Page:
The 2013-2016 IAAF Strategic Plan has six Core Values: universality, leadership, unity, excellence, integrity and solidarity, and a Vision Statement: “To lead, govern and develop the sport of athletics in all its forms worldwide, uniting the Athletics Family in a spirit of excellence, integrity and solidarity.”
Ottawa, CanadaIn his first race on Canadian soil Geoffrey Mutai destroyed the field at the Ottawa 10km Saturday (26) night and succinctly declared, "the race was so nice."
Despite the warm temperatures (around 23 celsius at the start) the Kenyan tore through the early kilometres of this IAAF Silver Label Road Race with only Morocco’s Mohamed El Hachimi brave enough to follow. The pair passed three kilometres in 8:03. That was enough for the Moroccan.
Mutai was alone from that point forward reaching 5km in 13:35 and it appeared that he had Deriba Merga’s 2009 event record of 27:24 in sight. At the 6km mark the course turned into a strong wind and the workload got much harder as he pushed on alone. But like Merga, who was chasing the then-world record of 27:02, he visibly slowed over the final two kilometres and had to be content with the victory in 27:42.
El Hachim hung on for second place in 28:26 with Simon Ndirangu of Kenya taking third (28:38). The challenge of Tadese Tola - who ran 2:05:10 at this year’s Dubai Marathon and has a personal best 10,000m time of 27:04.89 - never materialised. The Ethiopian was fourth in 29:01.
"I knew what the course record was and if there was someone to push pace I could have run even faster," Mutai said. "I still have to train well. In Kenya I didn’t train very well for a long time. It was raining a lot and the roads where I train (in Kapng’entuny) were very muddy.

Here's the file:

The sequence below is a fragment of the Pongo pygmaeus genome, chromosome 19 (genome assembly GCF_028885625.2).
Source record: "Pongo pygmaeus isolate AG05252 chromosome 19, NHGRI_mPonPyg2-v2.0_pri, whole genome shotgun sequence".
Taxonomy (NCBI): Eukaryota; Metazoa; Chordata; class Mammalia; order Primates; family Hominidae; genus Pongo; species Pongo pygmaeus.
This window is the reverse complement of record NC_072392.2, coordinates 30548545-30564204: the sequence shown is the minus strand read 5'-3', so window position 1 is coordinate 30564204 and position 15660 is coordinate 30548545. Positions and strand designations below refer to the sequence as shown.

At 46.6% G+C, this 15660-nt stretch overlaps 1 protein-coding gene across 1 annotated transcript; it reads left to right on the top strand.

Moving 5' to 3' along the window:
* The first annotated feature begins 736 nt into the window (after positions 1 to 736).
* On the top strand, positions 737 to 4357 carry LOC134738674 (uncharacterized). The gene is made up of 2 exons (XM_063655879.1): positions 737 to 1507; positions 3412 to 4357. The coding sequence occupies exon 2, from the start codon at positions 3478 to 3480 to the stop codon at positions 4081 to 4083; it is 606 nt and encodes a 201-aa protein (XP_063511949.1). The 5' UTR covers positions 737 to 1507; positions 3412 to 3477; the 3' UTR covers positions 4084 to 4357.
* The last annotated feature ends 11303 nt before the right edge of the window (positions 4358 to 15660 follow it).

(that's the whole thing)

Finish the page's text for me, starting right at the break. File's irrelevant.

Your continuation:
"I was expecting that I would run even faster but when we turned along the river it was so windy. And I pushed it alone from 3km. If there was someone with me I could have run faster. If I was having pacemakers until 5 or 6km it would have helped."
After winning both the Boston and New York Marathons (2:05:06 course record) last year Mutai was considered a favourite to be named to the Kenyan Olympic team. But when he failed to defend his Boston title, dropping out due to the heat, the selectors overlooked him. Rather than be discouraged he kept training to the best of his ability.
"That motivated me to look forward to run more races. It did not affect my mind," he insists. "I am still looking forward to further competition. I am not sure of my next race but I will be preparing for a Marathon. I don’t know which one yet."
For his victory he earned $6,000 plus $4,000 for the 'gender bonus’. The women’s elite field were given a head start of 4 minutes 5 seconds. But Mutai passed them shortly after the seven kilometres mark in pursuit of the event record.
Scherf collects surprise women's victory
The women’s race was captured by American distance runner Lindsey Scherf in 33:12. The resident of Fayetteville, North Carolina was surprised with her victory but revealed her tactics went exceedingly well.
"I went into the race just trying to compete," the 25-year-old graduate of Harvard University said. "I would have been happy to be in the top three."
"I studied my competition. I knew the men would have the stagger on us, so on the ladies side, if I could go hard the first 2k I would have a chance. I went through the first mile in 4:59 which is quite fast - more than I am capable of. They went with me, they went by me at 2km then I passed them in the next kilometre.
"With a kilometre to go I wasn’t sure if I had them. I looked behind me and realised the three people closing on me were all men. I was pushed to the limit and I exceeded my expectations to win this race."
Alemitu Abera was 2nd in 33:35 with her Ethiopian compatriot, Alemtsehay Misganaw, 3rd in 33:40. Abera was the victim of stomach cramps and was writhing in pain immediately following the race.